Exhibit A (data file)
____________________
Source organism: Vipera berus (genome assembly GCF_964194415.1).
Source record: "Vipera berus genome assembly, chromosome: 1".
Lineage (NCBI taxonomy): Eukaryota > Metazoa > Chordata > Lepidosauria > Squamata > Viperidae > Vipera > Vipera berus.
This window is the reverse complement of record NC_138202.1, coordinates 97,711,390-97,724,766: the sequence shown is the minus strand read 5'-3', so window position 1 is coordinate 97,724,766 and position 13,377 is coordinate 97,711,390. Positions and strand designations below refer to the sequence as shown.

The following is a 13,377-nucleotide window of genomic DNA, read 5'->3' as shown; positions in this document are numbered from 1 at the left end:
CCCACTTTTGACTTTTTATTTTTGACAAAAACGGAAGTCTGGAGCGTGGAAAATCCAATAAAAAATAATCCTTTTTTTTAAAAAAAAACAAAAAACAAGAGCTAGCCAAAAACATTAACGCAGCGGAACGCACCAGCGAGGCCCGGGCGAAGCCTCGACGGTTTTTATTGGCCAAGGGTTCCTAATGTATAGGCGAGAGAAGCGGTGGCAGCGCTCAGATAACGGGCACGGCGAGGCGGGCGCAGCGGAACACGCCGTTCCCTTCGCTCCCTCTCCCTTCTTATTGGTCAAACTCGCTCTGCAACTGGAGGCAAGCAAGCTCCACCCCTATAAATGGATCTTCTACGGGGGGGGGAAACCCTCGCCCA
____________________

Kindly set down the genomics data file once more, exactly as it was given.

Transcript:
Source organism: Vipera berus (genome assembly GCF_964194415.1).
Source record: "Vipera berus genome assembly, chromosome: 1".
Lineage (NCBI taxonomy): Eukaryota > Metazoa > Chordata > Lepidosauria > Squamata > Viperidae > Vipera > Vipera berus.
This window is the reverse complement of record NC_138202.1, coordinates 97,711,390-97,724,766: the sequence shown is the minus strand read 5'-3', so window position 1 is coordinate 97,724,766 and position 13,377 is coordinate 97,711,390. Positions and strand designations below refer to the sequence as shown.

The following is a 13,377-nucleotide window of genomic DNA, read 5'->3' as shown; positions in this document are numbered from 1 at the left end:
CCCACTTTTGACTTTTTATTTTTGACAAAAACGGAAGTCTGGAGCGTGGAAAATCCAATAAAAAATAATCCTTTTTTTTAAAAAAAAACAAAAAACAAGAGCTAGCCAAAAACATTAACGCAGCGGAACGCACCAGCGAGGCCCGGGCGAAGCCTCGACGGTTTTTATTGGCCAAGGGTTCCTAATGTATAGGCGAGAGAAGCGGTGGCAGCGCTCAGATAACGGGCACGGCGAGGCGGGCGCAGCGGAACACGCCGTTCCCTTCGCTCCCTCTCCCTTCTTATTGGTCAAACTCGCTCTGCAACTGGAGGCAAGCAAGCTCCACCCCTATAAATGGATCTTCTACGGGGGGGGGAAACCCTCGCCCA